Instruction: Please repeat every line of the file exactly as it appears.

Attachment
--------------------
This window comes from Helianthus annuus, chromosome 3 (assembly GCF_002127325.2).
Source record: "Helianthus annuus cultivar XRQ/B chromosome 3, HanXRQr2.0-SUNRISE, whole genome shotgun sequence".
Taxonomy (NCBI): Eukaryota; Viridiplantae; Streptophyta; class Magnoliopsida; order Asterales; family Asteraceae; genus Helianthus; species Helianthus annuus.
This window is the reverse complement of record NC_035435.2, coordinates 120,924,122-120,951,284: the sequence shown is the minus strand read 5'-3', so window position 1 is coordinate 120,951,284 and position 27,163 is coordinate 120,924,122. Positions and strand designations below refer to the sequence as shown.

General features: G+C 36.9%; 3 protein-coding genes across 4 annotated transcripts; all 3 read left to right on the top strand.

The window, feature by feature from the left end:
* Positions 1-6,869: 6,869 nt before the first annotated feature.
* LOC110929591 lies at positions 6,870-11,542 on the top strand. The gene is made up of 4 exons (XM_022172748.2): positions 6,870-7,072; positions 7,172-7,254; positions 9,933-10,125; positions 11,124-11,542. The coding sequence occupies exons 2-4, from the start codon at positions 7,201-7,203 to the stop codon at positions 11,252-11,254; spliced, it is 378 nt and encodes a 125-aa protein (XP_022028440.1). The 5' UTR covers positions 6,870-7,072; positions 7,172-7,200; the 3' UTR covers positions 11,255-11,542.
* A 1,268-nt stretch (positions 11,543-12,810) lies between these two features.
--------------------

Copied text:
This window comes from Helianthus annuus, chromosome 3 (assembly GCF_002127325.2).
Source record: "Helianthus annuus cultivar XRQ/B chromosome 3, HanXRQr2.0-SUNRISE, whole genome shotgun sequence".
Taxonomy (NCBI): Eukaryota; Viridiplantae; Streptophyta; class Magnoliopsida; order Asterales; family Asteraceae; genus Helianthus; species Helianthus annuus.
This window is the reverse complement of record NC_035435.2, coordinates 120,924,122-120,951,284: the sequence shown is the minus strand read 5'-3', so window position 1 is coordinate 120,951,284 and position 27,163 is coordinate 120,924,122. Positions and strand designations below refer to the sequence as shown.

General features: G+C 36.9%; 3 protein-coding genes across 4 annotated transcripts; all 3 read left to right on the top strand.

The window, feature by feature from the left end:
* Positions 1-6,869: 6,869 nt before the first annotated feature.
* LOC110929591 lies at positions 6,870-11,542 on the top strand. The gene is made up of 4 exons (XM_022172748.2): positions 6,870-7,072; positions 7,172-7,254; positions 9,933-10,125; positions 11,124-11,542. The coding sequence occupies exons 2-4, from the start codon at positions 7,201-7,203 to the stop codon at positions 11,252-11,254; spliced, it is 378 nt and encodes a 125-aa protein (XP_022028440.1). The 5' UTR covers positions 6,870-7,072; positions 7,172-7,200; the 3' UTR covers positions 11,255-11,542.
* A 1,268-nt stretch (positions 11,543-12,810) lies between these two features.